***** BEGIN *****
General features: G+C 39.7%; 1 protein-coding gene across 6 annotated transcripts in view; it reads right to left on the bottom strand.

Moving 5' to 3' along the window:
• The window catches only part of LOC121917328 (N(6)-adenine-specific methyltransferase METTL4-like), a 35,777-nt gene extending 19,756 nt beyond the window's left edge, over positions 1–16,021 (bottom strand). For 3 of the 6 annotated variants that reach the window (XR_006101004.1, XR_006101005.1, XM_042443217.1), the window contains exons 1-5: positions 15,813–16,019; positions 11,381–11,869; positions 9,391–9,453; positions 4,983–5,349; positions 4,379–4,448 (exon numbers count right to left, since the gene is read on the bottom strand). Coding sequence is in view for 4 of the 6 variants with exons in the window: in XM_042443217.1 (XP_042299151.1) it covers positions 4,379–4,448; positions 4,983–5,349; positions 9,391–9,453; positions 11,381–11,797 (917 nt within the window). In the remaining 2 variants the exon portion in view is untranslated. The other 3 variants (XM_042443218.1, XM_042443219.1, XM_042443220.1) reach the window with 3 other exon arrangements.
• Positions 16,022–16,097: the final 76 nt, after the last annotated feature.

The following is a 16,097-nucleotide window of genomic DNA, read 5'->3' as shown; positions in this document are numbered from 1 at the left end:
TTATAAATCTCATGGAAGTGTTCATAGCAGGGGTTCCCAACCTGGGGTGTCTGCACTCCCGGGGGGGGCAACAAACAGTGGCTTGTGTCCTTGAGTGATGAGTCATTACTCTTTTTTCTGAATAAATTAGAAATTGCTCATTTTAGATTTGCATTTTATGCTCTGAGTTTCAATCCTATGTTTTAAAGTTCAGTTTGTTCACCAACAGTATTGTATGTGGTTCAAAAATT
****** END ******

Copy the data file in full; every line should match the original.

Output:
General features: G+C 39.7%; 1 protein-coding gene across 6 annotated transcripts in view; it reads right to left on the bottom strand.

Moving 5' to 3' along the window:
• The window catches only part of LOC121917328 (N(6)-adenine-specific methyltransferase METTL4-like), a 35,777-nt gene extending 19,756 nt beyond the window's left edge, over positions 1–16,021 (bottom strand). For 3 of the 6 annotated variants that reach the window (XR_006101004.1, XR_006101005.1, XM_042443217.1), the window contains exons 1-5: positions 15,813–16,019; positions 11,381–11,869; positions 9,391–9,453; positions 4,983–5,349; positions 4,379–4,448 (exon numbers count right to left, since the gene is read on the bottom strand). Coding sequence is in view for 4 of the 6 variants with exons in the window: in XM_042443217.1 (XP_042299151.1) it covers positions 4,379–4,448; positions 4,983–5,349; positions 9,391–9,453; positions 11,381–11,797 (917 nt within the window). In the remaining 2 variants the exon portion in view is untranslated. The other 3 variants (XM_042443218.1, XM_042443219.1, XM_042443220.1) reach the window with 3 other exon arrangements.
• Positions 16,022–16,097: the final 76 nt, after the last annotated feature.

The following is a 16,097-nucleotide window of genomic DNA, read 5'->3' as shown; positions in this document are numbered from 1 at the left end:
TTATAAATCTCATGGAAGTGTTCATAGCAGGGGTTCCCAACCTGGGGTGTCTGCACTCCCGGGGGGGGCAACAAACAGTGGCTTGTGTCCTTGAGTGATGAGTCATTACTCTTTTTTCTGAATAAATTAGAAATTGCTCATTTTAGATTTGCATTTTATGCTCTGAGTTTCAATCCTATGTTTTAAAGTTCAGTTTGTTCACCAACAGTATTGTATGTGGTTCAAAAATT